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Finding Ellipses: What Blaschke Products, Poncelet’s Theorem, and the Numerical Range Know about Each Other

Ulrich Daepp, Pamela Gorkin, Andrew Shaffer, and Karl Voss
Publication Date: 
Number of Pages: 
AMS/MAA The Carus Mathematical Monographs 34
[Reviewed by
Bill Satzer
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This unusual book is a recent entry in the MAA’s Carus Mathematical Monograph series. Its theme revolves around some surprising connections among complex analysis, geometry, and linear algebra. It is not so much a textbook as a resource for capstone courses, independent study or research. It is best suited for those with at least an advanced undergraduate background in mathematics.

The book is divided into three parts. The first part develops and reveals the surprising connection in its most satisfying form. In the second part ,we go deeper to see what we get and what we lose in generalizing the basic results. A third part provides a collection of exercises and projects.

The elements of the surprising connection consist of: finite Blaschke products (products of linear fractional transformations of a special form that are automorphisms of the unit disk in the complex plane); Poncelet’s theorem for triangles (a result from projective geometry); and the numerical range of a matrix (the set of values of the quadratic form \( x^{*}Ax \) where \( x \) is a complex number of unit magnitude).

What’s the connection? If a Blaschke product \( B(z) \) of three automorphisms of the unit disk sends \( 0 \) to \( 0 \), then the intersection over all \( \lambda \) in the unit circle of the triangular regions formed using the three distinct zeros of \( B(z) – λ = 0 \) as vertices is an ellipse with foci at the zeros of \( B(z)/z \). This ellipse is the boundary of the numerical range of a matrix \( 2 \times 2 \) matrix \( A \) and its foci are at the eigenvalues of \( A \). Furthermore, that ellipse is inscribed in infinitely many triangles that are themselves inscribed in the unit circle, one triangle for each point of the circle. That ellipse is a 3-Poncelet ellipse and it is a central fixture of the book.

The surprise isn’t revealed until well into the book. The first part of the book is written as a story of discovery. It begins with constructions of the ellipse itself and continues by introducing the three apparently unrelated subjects that are assembled to create the surprise. The reader is introduced to the basics of Blaschke products, Poncelet’s projective geometry and his theorem for triangles, and the linear algebra underlying the idea of a matrix’s numerical range. All the material in this part of a book is within the range of a good undergraduate.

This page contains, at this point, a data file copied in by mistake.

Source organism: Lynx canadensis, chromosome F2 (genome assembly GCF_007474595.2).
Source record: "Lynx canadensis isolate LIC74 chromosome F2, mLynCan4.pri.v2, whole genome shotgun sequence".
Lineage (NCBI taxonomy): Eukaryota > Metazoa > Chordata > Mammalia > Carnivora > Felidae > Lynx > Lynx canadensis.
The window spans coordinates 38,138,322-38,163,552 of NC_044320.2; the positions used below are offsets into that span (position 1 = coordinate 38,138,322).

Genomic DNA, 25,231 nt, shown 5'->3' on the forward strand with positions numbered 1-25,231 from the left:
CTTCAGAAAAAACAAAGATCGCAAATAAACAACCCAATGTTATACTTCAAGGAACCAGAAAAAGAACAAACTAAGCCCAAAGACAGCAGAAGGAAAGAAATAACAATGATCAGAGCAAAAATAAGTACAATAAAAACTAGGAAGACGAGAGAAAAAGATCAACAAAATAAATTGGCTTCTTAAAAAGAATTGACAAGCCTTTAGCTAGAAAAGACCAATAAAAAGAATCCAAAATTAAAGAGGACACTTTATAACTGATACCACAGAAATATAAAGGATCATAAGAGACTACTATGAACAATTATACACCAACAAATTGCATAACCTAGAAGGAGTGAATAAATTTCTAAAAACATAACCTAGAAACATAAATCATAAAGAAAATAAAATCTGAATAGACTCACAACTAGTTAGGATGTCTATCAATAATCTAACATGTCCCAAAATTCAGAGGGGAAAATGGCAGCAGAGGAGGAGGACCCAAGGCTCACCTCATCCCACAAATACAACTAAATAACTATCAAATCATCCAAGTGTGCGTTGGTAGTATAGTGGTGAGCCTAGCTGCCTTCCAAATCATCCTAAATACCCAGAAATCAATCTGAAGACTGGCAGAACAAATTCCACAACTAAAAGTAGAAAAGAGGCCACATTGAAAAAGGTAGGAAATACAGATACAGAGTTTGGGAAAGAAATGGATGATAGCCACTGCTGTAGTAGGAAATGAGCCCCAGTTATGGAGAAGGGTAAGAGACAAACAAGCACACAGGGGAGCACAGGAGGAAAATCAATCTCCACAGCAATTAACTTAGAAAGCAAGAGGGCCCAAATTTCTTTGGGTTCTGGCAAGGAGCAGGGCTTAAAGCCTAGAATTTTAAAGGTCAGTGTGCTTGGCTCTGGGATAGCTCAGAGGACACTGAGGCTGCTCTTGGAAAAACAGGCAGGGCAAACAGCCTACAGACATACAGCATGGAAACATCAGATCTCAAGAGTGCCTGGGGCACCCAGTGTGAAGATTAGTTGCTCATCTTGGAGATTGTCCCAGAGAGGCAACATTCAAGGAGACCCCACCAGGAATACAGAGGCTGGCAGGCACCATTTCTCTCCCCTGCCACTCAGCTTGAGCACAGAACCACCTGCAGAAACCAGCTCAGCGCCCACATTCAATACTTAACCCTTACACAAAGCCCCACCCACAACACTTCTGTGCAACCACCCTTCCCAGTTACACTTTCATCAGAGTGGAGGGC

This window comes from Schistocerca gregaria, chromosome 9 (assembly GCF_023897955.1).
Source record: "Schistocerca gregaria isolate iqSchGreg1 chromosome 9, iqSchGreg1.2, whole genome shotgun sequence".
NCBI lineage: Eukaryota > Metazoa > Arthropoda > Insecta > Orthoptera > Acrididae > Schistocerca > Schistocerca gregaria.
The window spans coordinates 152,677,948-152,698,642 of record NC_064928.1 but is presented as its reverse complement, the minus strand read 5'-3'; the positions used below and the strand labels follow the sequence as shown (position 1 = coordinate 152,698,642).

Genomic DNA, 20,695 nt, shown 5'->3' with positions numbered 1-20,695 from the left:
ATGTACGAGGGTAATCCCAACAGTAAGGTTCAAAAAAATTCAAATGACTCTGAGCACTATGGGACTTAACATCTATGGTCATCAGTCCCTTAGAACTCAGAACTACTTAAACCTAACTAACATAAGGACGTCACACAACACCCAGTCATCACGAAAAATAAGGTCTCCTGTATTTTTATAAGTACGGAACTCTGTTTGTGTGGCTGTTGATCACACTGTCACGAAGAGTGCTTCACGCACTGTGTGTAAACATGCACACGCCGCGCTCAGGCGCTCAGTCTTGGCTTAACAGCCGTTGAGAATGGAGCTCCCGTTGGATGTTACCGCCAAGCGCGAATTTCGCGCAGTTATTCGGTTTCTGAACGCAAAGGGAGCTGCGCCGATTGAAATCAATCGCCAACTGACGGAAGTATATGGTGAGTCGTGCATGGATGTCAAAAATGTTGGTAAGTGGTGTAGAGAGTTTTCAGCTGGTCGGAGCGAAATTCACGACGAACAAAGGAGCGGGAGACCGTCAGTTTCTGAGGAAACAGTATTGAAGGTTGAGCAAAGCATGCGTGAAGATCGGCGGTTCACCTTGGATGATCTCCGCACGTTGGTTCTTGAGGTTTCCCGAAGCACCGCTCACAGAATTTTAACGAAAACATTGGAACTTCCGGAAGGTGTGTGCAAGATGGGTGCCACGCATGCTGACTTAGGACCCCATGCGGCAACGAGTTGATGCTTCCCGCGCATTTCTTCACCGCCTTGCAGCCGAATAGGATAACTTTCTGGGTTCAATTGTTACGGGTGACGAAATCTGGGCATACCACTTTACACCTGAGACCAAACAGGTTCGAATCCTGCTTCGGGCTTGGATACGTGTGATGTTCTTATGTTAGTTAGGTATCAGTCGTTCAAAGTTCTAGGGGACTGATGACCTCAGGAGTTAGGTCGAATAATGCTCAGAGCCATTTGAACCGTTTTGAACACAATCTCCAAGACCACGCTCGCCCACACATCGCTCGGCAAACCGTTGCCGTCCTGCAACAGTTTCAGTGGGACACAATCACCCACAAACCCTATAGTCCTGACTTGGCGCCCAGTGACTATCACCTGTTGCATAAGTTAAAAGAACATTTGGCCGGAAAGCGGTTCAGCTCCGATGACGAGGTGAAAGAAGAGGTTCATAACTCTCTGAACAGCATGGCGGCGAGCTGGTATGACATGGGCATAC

The second part of the book is more advanced. Its goal is to explore connections between the ellipse and Blaschke products that are products of more than three automorphisms of the unit disk. It turns out that the boundaries of the numerical range of the relevant matrices need not be elliptical, but that the boundaries satisfy a Poncelet-like property. The operators that provide matrices are compressions of a shift operator associated with finite Blaschke products. When the boundary is elliptical, the Blaschke product has a special form. The mathematical reach of this part is significantly greater. The chapters include elements of Lebesgue theory, Hardy spaces, functional analysis, operator theory and more.

The third part of the book is an introduction to further research. The authors have devised projects and provided some exercises for each of the chapters in the book. Some of these projects, particularly the latter ones, might be very challenging.

Not much of the story here is told in a strictly linear form. The first part is the most direct, but it has several digressions. The second part is more complex and more digressive. The text has something of a tree structure with three main trunks and many branches. Even strong students might find themselves far out on a branch trying to reconnect to main features of the argument.

This is an intriguing way to provide attractive and accessible subjects for undergraduates in a research setting. Each of the three main topics offers many opportunities for deeper exploration, and their collision in the context of this book makes them even more appealing. The challenges are not insignificant. Even the best students might find themselves paging backward and forward in the book, feeling frustrated while trying to make connections.

An extensive bibliography provides support for a considerable variety of investigations. The authors have also created several interactive applets on their website that the reader is directed to explore at certain points during the book, such as when the Blaschke product’s connection to ellipses is described.

Bill Satzer ( was a senior intellectual property scientist at 3M Company. His training is in dynamical systems and particularly celestial mechanics; his current interests are broadly in applied mathematics and the teaching of mathematics.

See the table of contents in the publisher's webpage.